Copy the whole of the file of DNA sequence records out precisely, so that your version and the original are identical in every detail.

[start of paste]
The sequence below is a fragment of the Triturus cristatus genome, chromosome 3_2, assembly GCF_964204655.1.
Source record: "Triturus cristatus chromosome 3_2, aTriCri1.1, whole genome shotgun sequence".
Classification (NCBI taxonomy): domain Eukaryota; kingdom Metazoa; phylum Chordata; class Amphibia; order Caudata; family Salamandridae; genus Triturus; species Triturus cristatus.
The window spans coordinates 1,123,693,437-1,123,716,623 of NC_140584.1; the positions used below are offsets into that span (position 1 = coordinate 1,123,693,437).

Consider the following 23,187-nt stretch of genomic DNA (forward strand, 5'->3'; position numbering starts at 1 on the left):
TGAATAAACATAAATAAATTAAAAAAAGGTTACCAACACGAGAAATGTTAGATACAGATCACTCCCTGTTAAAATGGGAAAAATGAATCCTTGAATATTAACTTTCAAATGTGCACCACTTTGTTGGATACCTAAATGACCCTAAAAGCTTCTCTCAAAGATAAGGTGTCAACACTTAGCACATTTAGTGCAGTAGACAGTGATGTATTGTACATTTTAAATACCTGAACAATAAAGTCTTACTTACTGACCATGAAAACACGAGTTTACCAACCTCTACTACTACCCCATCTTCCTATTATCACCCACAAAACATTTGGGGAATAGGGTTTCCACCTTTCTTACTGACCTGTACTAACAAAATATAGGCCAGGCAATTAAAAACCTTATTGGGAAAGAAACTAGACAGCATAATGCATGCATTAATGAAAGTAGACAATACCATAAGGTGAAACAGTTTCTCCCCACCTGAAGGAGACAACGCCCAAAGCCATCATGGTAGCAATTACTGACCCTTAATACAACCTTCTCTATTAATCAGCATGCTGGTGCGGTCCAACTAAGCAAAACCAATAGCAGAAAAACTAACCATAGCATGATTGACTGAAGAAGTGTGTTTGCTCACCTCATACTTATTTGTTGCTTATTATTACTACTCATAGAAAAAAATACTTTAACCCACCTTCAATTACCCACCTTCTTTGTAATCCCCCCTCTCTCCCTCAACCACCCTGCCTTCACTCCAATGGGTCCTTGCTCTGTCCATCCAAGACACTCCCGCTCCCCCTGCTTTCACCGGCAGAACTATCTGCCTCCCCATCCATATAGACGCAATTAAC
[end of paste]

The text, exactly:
The sequence below is a fragment of the Triturus cristatus genome, chromosome 3_2, assembly GCF_964204655.1.
Source record: "Triturus cristatus chromosome 3_2, aTriCri1.1, whole genome shotgun sequence".
Classification (NCBI taxonomy): domain Eukaryota; kingdom Metazoa; phylum Chordata; class Amphibia; order Caudata; family Salamandridae; genus Triturus; species Triturus cristatus.
The window spans coordinates 1,123,693,437-1,123,716,623 of NC_140584.1; the positions used below are offsets into that span (position 1 = coordinate 1,123,693,437).

Consider the following 23,187-nt stretch of genomic DNA (forward strand, 5'->3'; position numbering starts at 1 on the left):
TGAATAAACATAAATAAATTAAAAAAAGGTTACCAACACGAGAAATGTTAGATACAGATCACTCCCTGTTAAAATGGGAAAAATGAATCCTTGAATATTAACTTTCAAATGTGCACCACTTTGTTGGATACCTAAATGACCCTAAAAGCTTCTCTCAAAGATAAGGTGTCAACACTTAGCACATTTAGTGCAGTAGACAGTGATGTATTGTACATTTTAAATACCTGAACAATAAAGTCTTACTTACTGACCATGAAAACACGAGTTTACCAACCTCTACTACTACCCCATCTTCCTATTATCACCCACAAAACATTTGGGGAATAGGGTTTCCACCTTTCTTACTGACCTGTACTAACAAAATATAGGCCAGGCAATTAAAAACCTTATTGGGAAAGAAACTAGACAGCATAATGCATGCATTAATGAAAGTAGACAATACCATAAGGTGAAACAGTTTCTCCCCACCTGAAGGAGACAACGCCCAAAGCCATCATGGTAGCAATTACTGACCCTTAATACAACCTTCTCTATTAATCAGCATGCTGGTGCGGTCCAACTAAGCAAAACCAATAGCAGAAAAACTAACCATAGCATGATTGACTGAAGAAGTGTGTTTGCTCACCTCATACTTATTTGTTGCTTATTATTACTACTCATAGAAAAAAATACTTTAACCCACCTTCAATTACCCACCTTCTTTGTAATCCCCCCTCTCTCCCTCAACCACCCTGCCTTCACTCCAATGGGTCCTTGCTCTGTCCATCCAAGACACTCCCGCTCCCCCTGCTTTCACCGGCAGAACTATCTGCCTCCCCATCCATATAGACGCAATTAAC